Influencing Health Behaviors via Short Message Service (SMS): Evidence for Best Practices From Dar Es Salaam, Tanzania and Xi’an China
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CitationHeitner, Jesse. 2016. Influencing Health Behaviors via Short Message Service (SMS): Evidence for Best Practices From Dar Es Salaam, Tanzania and Xi’an China. Doctoral dissertation, Harvard T.H. Chan School of Public Health.
AbstractText messaging, also known as short message services (SMS), is a burgeoning innovation area showing promise in eliciting health behavior changes. This dissertation details two intervention trials that each comparatively tests the efficacy of different text message sets intended to improve behaviors.
In light of pervasive road traffic injuries amongst young men in Tanzania, the first intervention tested messaging strategies aimed at increasing helmet wearing amongst commercial motorcycle taxi drivers. Participants (N=391) were randomized to receive either: 1) social norming messages emphasizing society’s positive stance on helmets; 2) fear appeal messages emphasizing the dangers of riding without helmets, or 3) control messages. After 6-weeks, the odds of drivers reporting wearing their helmet “on every trip” was 1.58 times higher in the social norming group than amongst controls, though this difference was not significant after accounting for multiple hypothesis testing. There was little difference between fear appeal recipients and controls.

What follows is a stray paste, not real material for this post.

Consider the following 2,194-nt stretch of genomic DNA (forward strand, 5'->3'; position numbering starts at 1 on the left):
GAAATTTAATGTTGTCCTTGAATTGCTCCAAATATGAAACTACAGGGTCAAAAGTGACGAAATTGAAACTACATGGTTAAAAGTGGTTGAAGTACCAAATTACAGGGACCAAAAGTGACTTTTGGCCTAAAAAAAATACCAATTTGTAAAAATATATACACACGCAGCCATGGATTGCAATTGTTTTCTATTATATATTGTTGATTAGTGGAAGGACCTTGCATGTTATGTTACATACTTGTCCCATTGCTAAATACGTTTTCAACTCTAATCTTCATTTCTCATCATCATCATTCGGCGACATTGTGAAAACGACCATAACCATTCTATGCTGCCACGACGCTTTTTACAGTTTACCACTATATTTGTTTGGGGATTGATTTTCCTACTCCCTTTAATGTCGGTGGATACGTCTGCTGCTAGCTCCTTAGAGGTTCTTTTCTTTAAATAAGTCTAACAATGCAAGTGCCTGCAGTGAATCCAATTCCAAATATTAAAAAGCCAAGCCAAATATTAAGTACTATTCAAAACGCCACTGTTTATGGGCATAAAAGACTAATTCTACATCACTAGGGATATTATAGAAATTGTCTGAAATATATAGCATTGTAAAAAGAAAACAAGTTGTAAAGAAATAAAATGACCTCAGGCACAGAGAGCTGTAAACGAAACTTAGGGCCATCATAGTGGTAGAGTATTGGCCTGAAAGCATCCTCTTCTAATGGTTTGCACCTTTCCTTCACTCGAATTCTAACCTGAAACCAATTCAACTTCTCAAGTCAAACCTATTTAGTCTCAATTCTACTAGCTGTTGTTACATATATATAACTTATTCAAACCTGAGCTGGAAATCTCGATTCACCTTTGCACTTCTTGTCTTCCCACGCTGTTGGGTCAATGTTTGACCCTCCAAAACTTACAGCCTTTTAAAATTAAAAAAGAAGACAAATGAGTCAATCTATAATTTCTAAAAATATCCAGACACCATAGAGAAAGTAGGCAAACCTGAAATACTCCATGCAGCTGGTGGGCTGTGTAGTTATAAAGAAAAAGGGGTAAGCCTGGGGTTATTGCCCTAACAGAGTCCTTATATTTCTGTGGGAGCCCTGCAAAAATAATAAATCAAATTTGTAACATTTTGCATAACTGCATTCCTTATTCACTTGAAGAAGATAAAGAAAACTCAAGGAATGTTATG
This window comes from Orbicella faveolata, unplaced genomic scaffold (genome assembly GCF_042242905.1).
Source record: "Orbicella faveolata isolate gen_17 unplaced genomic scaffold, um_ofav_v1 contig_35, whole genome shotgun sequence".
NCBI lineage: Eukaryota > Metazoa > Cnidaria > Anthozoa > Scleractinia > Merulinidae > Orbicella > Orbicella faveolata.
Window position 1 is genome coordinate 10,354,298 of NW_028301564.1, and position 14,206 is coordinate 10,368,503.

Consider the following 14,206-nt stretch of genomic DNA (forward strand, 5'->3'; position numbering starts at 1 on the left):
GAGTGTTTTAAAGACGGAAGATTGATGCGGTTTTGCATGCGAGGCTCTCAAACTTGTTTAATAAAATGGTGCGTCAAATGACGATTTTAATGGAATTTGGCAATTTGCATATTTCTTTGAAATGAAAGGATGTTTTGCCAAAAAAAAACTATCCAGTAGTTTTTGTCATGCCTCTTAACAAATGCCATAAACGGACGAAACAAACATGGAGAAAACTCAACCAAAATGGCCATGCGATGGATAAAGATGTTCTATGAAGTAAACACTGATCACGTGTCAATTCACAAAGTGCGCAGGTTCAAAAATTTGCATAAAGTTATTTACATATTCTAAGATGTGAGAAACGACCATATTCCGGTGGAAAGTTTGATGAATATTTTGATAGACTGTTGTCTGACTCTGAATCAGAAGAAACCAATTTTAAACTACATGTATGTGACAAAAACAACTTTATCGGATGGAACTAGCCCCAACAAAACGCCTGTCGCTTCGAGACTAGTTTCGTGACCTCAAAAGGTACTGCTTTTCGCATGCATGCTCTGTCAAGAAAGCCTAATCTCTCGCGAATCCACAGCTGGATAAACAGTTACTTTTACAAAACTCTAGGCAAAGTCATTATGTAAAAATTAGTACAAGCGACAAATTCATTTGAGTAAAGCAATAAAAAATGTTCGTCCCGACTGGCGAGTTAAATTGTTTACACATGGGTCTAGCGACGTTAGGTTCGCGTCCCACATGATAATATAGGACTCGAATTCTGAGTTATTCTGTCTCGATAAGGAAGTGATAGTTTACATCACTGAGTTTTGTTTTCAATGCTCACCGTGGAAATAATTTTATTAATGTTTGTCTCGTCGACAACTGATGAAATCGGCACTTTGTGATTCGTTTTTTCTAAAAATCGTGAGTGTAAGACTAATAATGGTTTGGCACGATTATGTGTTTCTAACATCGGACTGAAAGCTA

In light of China’s excessive caesarean section rate of up to 54.9%, the second trial tested messaging strategies aimed at reducing unnecessary caesareans. This quasi-randomized trial assigned pregnant women (N= 4,375) to receive one of four message sets: 1) Limited “Basic” messages, 2) A set primarily regarding Care-Seeking, 3) A set primarily regarding good prenatal Home Practices, or 4) All Texts. Amongst women that acknowledged receiving program texts, care-seeking messages alone were associated with reduced odds of caesarean delivery (OR=0.71, p=.045). Assignment to receive All Texts was associated with strongly reduced odds (OR = 0.65, p=0.008).
Last, an observational study utilizing the Xi’an data investigated the association newborns being born small for gestational age (SGA) and women’s levels of family support. Adjusted logistic regression found that high support was associated with reduced odds of SGA (OR =0.681 p=.013). Mediation analysis suggested this association was at least partially mediated by better nutrition supplementation and more moderate exercise.
These results suggest SMS interventions may be useful tools in eliciting behavior change surrounding helmet wearing and mode of delivery. Some message types may outperform others, and family support may be a useful leverage point. Further investigation is warranted.
Citable link to this pagehttp://nrs.harvard.edu/urn-3:HUL.InstRepos:27201737